Section 179 Expensing – Who doesn’t want to deduct the full cost of their assets in the year of purchase? Almost no one. Section 179 expensing provides taxpayers with options. Who doesn’t like choices?

The section 179 limitation has been increased to $1,000,000 for tax years beginning after 2017. Section 179 expensing has been expanded to include all leasehold improvements made to the interior portion of a nonresidential rental property after the building has been placed in service. In addition to the preceding interior improvements the following improvements are available for immediate expensing:

  • Roofs
  • Heating, ventilation, and air-conditioning property
  • Fire protections and alarm systems, and
  • Security systems

Bonus Depreciation – Now for the bonus round. If Section 179 expensing doesn’t’ work for you there is the new and improved bonus depreciation.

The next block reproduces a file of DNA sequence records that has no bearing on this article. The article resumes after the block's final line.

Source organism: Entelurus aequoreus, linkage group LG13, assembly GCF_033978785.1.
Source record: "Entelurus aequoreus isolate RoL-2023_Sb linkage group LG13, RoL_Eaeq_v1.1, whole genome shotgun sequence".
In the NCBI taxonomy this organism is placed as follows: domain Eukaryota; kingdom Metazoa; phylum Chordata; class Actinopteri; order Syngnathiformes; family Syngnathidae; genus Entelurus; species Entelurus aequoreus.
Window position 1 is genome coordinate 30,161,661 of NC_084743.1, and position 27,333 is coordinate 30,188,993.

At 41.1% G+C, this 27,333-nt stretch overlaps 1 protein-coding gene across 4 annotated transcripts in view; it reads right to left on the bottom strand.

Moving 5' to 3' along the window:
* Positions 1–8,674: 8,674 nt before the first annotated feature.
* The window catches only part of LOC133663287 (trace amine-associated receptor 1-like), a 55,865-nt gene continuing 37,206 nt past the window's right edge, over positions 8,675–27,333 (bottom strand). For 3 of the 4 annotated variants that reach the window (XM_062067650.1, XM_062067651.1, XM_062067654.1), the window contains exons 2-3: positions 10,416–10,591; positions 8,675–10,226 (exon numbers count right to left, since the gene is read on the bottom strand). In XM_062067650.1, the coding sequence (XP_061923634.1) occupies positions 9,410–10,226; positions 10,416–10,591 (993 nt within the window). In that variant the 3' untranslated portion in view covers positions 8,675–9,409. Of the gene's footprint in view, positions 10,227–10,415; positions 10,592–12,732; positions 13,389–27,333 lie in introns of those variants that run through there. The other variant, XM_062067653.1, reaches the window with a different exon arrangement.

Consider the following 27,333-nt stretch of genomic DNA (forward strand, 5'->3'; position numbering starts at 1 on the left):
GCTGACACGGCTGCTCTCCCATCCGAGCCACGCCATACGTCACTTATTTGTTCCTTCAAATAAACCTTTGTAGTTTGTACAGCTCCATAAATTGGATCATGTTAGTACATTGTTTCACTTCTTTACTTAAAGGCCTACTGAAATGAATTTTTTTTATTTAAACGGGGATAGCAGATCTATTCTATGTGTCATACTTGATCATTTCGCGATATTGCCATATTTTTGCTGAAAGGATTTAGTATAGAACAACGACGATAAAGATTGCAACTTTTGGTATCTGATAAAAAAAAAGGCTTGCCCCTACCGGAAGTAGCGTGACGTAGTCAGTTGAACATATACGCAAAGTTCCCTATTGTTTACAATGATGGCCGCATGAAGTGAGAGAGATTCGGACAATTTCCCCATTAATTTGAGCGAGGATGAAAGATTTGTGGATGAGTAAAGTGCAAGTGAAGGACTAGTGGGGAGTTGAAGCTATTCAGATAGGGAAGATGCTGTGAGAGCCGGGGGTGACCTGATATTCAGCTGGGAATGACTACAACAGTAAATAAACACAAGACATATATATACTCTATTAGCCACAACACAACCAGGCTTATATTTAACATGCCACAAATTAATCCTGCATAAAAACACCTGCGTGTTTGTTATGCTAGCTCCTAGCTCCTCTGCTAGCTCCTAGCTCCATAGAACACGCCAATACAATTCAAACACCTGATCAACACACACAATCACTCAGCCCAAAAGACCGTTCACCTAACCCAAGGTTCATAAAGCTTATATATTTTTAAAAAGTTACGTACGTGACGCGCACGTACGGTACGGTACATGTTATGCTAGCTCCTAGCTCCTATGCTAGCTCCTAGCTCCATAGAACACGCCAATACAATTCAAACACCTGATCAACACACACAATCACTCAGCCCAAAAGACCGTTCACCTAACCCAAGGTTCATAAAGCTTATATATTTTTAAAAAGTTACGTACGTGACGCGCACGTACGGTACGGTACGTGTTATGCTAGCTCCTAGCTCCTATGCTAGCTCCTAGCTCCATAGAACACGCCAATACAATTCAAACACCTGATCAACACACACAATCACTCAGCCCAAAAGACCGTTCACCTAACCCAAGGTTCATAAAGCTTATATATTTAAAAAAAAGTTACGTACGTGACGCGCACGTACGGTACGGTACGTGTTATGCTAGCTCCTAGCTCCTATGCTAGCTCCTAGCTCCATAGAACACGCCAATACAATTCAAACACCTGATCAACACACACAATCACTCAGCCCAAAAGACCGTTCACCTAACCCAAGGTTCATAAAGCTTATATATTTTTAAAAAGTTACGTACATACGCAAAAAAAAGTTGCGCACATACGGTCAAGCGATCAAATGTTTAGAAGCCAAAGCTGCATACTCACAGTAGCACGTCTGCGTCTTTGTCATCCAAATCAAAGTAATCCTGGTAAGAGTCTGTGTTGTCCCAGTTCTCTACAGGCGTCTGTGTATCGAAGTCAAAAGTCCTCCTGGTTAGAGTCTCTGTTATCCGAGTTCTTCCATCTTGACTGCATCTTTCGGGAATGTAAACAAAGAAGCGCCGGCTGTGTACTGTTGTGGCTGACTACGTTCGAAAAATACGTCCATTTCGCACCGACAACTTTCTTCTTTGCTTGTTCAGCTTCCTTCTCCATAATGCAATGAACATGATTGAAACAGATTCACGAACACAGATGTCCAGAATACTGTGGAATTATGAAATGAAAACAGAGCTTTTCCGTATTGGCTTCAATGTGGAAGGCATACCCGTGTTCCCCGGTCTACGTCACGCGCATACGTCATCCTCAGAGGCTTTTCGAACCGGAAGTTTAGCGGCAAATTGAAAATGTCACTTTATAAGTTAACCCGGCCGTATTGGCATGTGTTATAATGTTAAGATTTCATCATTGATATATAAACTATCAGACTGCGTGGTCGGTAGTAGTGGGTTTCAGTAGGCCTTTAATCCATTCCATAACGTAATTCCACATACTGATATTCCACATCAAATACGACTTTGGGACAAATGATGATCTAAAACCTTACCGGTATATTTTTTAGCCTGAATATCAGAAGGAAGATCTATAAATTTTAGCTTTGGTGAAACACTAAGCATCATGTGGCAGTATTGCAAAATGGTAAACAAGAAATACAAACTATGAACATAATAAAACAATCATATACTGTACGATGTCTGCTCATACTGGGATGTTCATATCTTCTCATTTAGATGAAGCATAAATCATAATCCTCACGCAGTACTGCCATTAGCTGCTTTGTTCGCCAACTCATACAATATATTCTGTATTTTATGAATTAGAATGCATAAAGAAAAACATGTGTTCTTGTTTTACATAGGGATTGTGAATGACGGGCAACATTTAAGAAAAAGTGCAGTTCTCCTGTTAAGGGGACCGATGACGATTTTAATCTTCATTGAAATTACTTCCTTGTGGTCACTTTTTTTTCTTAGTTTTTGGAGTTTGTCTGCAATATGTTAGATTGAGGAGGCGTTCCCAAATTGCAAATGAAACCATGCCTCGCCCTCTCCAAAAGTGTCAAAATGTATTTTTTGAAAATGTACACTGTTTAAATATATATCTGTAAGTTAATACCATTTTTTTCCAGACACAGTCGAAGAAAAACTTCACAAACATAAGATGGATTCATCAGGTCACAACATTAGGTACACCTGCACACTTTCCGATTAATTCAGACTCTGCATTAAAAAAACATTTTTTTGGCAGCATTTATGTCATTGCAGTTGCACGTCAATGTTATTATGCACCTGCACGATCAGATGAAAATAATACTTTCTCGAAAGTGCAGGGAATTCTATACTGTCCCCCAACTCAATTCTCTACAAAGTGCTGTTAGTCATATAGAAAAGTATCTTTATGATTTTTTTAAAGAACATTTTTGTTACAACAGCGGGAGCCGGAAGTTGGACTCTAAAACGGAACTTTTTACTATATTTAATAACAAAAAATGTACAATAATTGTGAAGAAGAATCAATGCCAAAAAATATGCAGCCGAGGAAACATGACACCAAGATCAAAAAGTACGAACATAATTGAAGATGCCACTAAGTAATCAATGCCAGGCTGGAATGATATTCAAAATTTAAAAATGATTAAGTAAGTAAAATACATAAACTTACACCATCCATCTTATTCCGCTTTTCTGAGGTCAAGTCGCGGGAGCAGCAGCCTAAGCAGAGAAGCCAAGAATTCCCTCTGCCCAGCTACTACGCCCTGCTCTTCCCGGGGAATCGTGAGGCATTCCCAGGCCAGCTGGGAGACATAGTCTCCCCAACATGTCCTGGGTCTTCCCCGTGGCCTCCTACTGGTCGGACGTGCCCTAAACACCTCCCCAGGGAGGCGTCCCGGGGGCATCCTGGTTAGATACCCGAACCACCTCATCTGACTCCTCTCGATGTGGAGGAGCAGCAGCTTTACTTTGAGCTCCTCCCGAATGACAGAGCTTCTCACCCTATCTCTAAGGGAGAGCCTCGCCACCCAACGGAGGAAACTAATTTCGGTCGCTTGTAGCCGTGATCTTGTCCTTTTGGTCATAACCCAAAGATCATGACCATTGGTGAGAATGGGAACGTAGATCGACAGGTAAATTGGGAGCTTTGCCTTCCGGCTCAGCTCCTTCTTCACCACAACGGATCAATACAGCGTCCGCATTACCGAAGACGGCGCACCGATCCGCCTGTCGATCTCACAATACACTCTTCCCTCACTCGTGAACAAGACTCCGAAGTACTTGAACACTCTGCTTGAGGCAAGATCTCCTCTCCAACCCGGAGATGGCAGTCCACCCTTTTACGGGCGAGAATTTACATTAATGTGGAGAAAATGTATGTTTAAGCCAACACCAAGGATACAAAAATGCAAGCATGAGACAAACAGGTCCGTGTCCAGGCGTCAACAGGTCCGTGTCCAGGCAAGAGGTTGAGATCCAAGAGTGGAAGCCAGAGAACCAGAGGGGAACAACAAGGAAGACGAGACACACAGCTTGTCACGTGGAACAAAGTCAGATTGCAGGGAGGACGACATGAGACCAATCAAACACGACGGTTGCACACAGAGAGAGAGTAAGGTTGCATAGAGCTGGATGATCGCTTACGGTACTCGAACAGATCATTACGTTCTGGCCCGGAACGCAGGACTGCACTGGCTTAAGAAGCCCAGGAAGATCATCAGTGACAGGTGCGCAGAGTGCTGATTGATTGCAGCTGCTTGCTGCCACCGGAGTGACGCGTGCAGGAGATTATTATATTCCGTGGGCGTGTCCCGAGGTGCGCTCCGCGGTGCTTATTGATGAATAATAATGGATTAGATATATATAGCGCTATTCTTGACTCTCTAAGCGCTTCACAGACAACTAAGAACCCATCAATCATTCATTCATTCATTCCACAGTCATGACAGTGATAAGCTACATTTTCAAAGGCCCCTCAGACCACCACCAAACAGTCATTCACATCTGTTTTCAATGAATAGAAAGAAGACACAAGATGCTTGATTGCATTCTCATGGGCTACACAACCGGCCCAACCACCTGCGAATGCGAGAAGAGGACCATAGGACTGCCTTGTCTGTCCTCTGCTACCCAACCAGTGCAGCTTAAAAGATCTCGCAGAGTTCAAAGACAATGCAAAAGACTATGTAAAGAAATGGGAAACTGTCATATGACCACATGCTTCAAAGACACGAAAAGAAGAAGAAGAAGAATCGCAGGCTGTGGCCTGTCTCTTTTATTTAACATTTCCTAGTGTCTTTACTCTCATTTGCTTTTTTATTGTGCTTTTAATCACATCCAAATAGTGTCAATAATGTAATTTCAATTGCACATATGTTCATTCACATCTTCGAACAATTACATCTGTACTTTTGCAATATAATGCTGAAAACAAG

• Bonus depreciation has been increased to 100% through 2022.
  • The asset no longer must be new to qualify for bonus depreciation.
  • Computer software is now included.
  • Leasehold improvements made to the interior portion of a nonresidential rental property after the building has been placed in service.

Cash Accounting – Under the cash basis of accounting, taxpayers can defer income until the cash from the income is received. To some extent, expenses can be controlled by writing checks for them in the year most benefited by the deduction. Most businesses would prefer to report their taxable income on the cash basis, but not every business can.

Small businesses that can use cash accounting include those that:

  • Meet the $1 million average revenue test.
  • Have more than $1 million in sales and meet the service business and the material income producing factor tests. (For C corporations the sales must not exceed $5M).
  • Are C corporations that are also qualified personal service businesses

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